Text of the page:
Thinking Outside of the Box: The IACV You Need In Your Life!

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Turtle
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Thinking Outside of the Box: The IACV You Need In Your Life!

Postby Turtle » Fri Apr 19, 2013 5:38 pm

Thinking Outside of the Box: The IACV You Need In Your Life! Presented in HD with no commercial interruptions.


Once upon a time in a magical land called The Bay Area, Turtle was about to tackle a problem that many Corolla owners have had to deal with.


Turtle and Shelly were stopped at a light when Lola started acting hella weird.


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The Idle started surging.


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How annoying, the surging won’t stop!

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What’s worse, that dude in the Viper next to them thinks that they’re trying to race him. How embarrassing!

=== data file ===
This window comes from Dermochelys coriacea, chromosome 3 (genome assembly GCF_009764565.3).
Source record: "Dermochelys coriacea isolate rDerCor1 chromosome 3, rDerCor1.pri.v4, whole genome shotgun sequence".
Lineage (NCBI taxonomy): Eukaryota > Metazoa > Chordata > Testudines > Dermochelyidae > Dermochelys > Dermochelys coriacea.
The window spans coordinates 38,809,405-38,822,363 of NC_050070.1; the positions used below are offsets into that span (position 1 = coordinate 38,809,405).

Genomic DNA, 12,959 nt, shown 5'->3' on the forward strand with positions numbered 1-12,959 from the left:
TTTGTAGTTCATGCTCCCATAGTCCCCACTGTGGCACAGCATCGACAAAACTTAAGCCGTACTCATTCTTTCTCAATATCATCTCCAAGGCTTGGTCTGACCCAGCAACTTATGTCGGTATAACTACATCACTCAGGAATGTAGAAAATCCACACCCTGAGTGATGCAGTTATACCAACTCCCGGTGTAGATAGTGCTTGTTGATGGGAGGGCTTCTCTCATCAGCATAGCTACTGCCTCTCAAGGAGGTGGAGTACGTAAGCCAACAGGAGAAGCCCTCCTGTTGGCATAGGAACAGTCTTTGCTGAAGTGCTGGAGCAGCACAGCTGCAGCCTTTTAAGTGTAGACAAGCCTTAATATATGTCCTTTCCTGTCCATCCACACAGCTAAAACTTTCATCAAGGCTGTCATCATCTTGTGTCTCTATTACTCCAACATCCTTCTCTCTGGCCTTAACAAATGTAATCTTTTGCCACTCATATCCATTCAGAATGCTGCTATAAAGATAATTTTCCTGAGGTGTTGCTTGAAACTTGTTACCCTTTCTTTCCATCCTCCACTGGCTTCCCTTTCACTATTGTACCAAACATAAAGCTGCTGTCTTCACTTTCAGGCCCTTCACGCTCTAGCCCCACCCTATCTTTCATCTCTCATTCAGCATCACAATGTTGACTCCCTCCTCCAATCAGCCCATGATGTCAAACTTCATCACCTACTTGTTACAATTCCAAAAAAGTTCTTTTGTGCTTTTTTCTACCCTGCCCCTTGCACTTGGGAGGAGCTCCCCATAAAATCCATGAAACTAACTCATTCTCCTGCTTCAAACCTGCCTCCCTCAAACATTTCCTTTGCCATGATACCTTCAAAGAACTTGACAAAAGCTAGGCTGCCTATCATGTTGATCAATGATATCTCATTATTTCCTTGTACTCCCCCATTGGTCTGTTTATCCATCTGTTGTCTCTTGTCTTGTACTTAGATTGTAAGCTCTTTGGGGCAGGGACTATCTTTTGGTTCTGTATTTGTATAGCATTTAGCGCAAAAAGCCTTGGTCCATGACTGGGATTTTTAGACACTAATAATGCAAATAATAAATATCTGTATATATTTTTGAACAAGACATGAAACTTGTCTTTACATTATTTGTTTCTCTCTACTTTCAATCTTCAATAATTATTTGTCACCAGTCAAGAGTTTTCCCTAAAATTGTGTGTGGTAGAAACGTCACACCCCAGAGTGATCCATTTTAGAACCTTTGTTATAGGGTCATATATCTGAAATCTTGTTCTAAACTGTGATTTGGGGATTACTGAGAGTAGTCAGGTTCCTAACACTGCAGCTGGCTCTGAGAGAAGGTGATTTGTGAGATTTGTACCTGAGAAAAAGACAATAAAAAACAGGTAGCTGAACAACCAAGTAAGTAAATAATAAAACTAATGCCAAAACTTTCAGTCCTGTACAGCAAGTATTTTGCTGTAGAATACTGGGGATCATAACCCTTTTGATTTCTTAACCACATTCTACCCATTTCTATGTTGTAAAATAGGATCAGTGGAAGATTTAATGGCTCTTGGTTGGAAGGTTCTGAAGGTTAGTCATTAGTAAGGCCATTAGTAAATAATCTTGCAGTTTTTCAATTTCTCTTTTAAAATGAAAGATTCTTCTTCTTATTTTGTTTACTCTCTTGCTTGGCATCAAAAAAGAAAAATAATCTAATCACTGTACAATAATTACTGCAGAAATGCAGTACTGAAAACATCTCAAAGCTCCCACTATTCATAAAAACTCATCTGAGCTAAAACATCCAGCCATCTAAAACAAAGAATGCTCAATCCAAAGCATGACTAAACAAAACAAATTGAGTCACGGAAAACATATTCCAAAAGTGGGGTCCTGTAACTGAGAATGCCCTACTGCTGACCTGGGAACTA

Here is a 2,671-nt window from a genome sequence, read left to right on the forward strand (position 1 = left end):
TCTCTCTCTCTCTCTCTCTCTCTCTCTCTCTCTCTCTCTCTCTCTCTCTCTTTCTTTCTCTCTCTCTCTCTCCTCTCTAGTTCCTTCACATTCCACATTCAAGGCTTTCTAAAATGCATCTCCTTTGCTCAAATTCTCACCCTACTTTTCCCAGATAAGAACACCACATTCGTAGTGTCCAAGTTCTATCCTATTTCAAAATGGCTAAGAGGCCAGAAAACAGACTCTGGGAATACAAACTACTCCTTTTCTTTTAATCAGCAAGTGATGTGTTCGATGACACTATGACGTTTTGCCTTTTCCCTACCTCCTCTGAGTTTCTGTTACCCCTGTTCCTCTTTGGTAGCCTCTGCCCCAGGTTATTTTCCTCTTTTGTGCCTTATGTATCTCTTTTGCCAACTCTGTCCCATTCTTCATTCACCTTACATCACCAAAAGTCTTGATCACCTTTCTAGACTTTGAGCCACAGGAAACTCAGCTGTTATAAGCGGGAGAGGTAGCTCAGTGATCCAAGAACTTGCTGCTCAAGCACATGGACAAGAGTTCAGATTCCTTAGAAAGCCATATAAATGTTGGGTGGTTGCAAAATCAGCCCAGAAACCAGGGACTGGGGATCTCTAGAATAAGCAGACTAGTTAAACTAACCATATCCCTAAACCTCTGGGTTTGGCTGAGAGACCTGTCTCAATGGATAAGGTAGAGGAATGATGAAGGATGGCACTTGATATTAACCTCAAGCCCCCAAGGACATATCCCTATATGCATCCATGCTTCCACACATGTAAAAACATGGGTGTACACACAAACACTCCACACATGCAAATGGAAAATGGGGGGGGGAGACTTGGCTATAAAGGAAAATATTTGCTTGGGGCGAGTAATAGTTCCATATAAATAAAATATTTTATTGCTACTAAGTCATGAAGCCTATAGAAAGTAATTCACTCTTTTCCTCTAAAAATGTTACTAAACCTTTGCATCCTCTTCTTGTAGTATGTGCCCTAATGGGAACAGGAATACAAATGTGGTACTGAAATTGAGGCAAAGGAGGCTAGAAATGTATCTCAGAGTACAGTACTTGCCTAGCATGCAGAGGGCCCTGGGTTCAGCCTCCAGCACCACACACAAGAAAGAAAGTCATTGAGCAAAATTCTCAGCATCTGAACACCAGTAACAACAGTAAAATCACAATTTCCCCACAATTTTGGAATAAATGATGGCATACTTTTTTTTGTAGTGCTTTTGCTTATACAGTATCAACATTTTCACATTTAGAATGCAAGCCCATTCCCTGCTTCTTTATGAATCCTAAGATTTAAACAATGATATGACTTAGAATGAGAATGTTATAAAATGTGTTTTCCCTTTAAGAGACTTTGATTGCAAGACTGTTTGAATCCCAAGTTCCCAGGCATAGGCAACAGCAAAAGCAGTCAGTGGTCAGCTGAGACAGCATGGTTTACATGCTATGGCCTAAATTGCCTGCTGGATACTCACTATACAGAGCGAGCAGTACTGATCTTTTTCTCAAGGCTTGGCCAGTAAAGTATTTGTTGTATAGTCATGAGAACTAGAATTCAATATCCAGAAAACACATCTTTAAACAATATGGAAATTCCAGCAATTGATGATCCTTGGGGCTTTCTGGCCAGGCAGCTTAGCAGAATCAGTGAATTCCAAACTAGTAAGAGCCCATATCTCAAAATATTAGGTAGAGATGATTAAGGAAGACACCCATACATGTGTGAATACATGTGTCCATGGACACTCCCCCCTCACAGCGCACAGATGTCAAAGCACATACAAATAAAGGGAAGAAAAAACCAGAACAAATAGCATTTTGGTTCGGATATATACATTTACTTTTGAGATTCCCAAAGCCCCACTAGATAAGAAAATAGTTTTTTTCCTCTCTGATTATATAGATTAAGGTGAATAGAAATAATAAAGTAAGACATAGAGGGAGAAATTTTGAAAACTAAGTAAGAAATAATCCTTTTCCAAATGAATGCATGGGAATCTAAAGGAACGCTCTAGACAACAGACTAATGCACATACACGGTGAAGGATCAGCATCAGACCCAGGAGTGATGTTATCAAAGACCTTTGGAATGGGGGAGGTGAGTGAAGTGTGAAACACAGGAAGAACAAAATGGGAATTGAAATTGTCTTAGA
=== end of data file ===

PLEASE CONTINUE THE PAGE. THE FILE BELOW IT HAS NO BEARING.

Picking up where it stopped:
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Turtle pulled over and tried to diagnose the situation. Maybe the Idle screw needs adjusting…


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No dice. The Idle screw is all the way down and yet the idle still surges.



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Let’s speak about the Idle screw for a moment. On the throttle body, there is a passageway for air to enter before the throttle body and exit after the throttle body, a bypass, if you will. In order to control this air, there is a screw somewhere in the middle that acts as a valve. When the screw is all the way up, the airway is completely open. When the screw is all the way down, the airway is completely closed.



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If the screw is all the way down and the idle still surges, then where the eff is the extra air coming from that makes the idle surge so much???


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Well here’s your answer: It is most likely the IACV, or Idle Air Control Valve (I say most likely because it could also be a vacuum leak).